Understanding the functioning of urban climate finance through topologies of reach

Grafe, Fritz-Julius; Forino, Giuseppe; Fraser, Arabella; Hilbrandt, Hanna and Morris, John Hogan (2023). Understanding the functioning of urban climate finance through topologies of reach. City (early access).

DOI: https://doi.org/10.1080/13604813.2023.2284383


Urban climate action is increasingly understood through the lens of finance: through financial agendas, interests, and practical tools which enable ‘bankable’ or profitable interventions. While the literature is rife with criticism of the normative foundations and exploitative effects of this approach, it fails to capture the variegated ways in which finance configures, and is configured by, particular urban sites and spaces of power. This contribution extends our cartography of urban climate finance by bringing to light the relational dynamics of financial practices and the ways in which they span across diverse urban sites in topological ways.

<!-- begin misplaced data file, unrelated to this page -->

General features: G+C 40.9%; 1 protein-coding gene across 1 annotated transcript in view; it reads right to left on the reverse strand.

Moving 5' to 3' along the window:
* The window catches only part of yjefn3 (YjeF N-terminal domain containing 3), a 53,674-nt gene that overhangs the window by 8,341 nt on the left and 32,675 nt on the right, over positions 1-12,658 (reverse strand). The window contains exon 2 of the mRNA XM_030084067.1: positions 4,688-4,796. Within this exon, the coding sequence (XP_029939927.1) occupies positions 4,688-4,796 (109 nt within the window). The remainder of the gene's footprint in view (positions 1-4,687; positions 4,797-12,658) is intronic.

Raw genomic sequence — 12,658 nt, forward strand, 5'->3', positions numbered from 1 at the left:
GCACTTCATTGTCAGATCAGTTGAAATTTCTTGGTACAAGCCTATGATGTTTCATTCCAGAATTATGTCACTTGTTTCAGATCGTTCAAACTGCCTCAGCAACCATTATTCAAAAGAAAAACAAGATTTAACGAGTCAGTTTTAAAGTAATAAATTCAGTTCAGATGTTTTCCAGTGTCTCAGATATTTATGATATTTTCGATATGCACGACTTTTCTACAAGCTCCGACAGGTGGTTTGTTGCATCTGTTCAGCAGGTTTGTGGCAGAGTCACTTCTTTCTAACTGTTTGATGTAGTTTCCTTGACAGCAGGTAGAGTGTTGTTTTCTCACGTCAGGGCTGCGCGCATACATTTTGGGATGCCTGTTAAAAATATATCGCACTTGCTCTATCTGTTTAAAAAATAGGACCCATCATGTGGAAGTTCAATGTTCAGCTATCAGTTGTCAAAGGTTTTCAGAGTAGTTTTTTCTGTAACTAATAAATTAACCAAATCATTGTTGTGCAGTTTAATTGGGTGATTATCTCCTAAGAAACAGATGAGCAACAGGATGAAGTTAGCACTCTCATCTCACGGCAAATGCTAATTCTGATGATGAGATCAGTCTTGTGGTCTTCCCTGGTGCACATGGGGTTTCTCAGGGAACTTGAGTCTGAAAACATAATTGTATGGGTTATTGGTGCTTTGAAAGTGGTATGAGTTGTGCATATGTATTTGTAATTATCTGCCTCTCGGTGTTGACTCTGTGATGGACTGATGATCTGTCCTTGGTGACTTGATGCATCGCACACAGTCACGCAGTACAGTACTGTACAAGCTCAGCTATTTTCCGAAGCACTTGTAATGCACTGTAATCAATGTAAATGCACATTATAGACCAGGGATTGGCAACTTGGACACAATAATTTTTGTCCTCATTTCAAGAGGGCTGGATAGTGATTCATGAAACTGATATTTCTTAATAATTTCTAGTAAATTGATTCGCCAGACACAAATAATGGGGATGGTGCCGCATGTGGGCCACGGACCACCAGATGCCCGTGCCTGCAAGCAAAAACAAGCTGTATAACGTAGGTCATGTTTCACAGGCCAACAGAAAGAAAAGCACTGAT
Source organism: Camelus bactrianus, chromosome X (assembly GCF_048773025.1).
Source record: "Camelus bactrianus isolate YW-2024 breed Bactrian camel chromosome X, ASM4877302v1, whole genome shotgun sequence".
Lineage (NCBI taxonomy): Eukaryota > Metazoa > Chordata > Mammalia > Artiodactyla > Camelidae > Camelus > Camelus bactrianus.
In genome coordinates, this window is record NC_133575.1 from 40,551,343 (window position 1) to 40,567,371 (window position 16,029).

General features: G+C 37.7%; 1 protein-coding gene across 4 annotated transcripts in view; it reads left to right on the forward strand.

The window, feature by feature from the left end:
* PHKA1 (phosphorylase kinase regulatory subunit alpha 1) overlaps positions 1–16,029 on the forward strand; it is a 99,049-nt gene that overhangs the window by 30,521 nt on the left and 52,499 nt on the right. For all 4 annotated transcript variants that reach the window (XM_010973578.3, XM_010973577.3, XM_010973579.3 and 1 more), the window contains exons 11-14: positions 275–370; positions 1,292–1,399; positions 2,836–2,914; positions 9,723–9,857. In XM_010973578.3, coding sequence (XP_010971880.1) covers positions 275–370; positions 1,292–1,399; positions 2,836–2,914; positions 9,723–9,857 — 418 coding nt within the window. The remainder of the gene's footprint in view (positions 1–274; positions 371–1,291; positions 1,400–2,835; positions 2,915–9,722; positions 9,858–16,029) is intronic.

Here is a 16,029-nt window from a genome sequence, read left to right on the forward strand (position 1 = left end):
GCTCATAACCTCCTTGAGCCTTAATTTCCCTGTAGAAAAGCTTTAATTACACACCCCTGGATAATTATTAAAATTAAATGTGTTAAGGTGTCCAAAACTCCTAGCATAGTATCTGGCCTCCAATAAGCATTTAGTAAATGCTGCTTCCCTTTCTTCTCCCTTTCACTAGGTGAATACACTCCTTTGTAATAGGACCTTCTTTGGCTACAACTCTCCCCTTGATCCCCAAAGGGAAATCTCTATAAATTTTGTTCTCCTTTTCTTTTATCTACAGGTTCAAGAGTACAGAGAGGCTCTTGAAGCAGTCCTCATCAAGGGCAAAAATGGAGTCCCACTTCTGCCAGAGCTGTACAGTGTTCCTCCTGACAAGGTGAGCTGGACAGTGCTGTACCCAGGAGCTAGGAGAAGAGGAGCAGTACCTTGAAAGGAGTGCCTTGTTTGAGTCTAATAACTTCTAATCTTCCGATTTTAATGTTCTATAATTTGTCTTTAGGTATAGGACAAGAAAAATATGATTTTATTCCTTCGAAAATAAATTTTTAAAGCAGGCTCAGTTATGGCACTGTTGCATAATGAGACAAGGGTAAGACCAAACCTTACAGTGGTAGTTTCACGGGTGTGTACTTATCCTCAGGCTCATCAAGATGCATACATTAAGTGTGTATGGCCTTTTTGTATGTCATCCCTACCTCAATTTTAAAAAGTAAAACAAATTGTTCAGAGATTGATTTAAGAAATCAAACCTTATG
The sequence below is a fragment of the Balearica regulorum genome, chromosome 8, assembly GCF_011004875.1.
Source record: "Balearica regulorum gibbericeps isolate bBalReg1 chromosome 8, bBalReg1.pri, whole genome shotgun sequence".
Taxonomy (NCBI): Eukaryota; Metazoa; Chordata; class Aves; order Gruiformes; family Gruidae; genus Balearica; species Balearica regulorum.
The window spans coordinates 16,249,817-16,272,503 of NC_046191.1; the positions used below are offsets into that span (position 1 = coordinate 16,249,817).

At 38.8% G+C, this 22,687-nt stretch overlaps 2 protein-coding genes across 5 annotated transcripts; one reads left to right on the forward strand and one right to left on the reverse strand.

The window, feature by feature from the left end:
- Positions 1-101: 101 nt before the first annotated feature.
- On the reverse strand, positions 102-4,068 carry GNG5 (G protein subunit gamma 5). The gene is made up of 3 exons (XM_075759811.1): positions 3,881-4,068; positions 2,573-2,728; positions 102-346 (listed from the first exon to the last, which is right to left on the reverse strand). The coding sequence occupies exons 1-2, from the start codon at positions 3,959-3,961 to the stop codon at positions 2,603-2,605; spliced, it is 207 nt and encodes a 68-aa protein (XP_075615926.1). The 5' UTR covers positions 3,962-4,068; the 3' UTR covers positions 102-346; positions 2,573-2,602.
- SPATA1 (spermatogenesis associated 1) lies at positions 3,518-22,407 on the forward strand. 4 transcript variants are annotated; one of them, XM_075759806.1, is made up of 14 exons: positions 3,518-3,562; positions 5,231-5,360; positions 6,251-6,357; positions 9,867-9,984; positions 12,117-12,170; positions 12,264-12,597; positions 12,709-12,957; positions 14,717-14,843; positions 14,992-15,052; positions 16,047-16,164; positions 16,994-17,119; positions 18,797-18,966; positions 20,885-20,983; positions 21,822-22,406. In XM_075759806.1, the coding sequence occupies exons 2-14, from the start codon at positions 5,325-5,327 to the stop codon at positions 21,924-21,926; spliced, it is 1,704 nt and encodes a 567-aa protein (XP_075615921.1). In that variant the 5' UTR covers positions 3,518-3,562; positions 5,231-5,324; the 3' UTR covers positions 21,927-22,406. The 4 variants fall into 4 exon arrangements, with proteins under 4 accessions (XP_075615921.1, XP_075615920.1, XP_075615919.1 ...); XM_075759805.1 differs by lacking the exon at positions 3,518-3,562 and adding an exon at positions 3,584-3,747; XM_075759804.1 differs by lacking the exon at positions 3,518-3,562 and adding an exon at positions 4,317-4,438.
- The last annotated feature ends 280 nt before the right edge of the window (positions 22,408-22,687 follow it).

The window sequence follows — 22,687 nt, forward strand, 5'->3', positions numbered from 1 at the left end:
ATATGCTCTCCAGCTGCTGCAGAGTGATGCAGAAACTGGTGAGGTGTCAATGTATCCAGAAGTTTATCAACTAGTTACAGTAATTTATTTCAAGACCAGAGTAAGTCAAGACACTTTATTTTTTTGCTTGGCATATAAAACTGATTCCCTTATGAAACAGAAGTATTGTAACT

It has now become a common refrain among development and finance institutions that urban climate finance is, in fact, difficult to realize. A central reason for this is the perceived lack of possibilities to generate returns for investors. A topological perspective offers a relational view on the spatial practices through which new places are to be enrolled into the use of climate finance with the aim of stabilizing financial investment. Concentrating on the notion of ‘topological reach’, we show how climate finance, through its particular demands for bankability, creates new urban presences through spatial mechanisms of stretches, folds and distortions. By examining these topological mechanisms across a breadth of empirical material sourced from the individual research of the coauthors, we unpack the ways in which climate finance strategies are extended by a limited set of actors across space, often dominating and instrumentalizing urban climate action imaginaries and practices, while also failing to address a wide range of concerns and communities which fall outside of the operational parameters and speculative horizons of finance.

The topological perspective provides us with the tools to make these struggles visible and opens up avenues to contest contemporary climate finance practices on the ground and to decenter the overarching narratives that drive contemporary climate finance.

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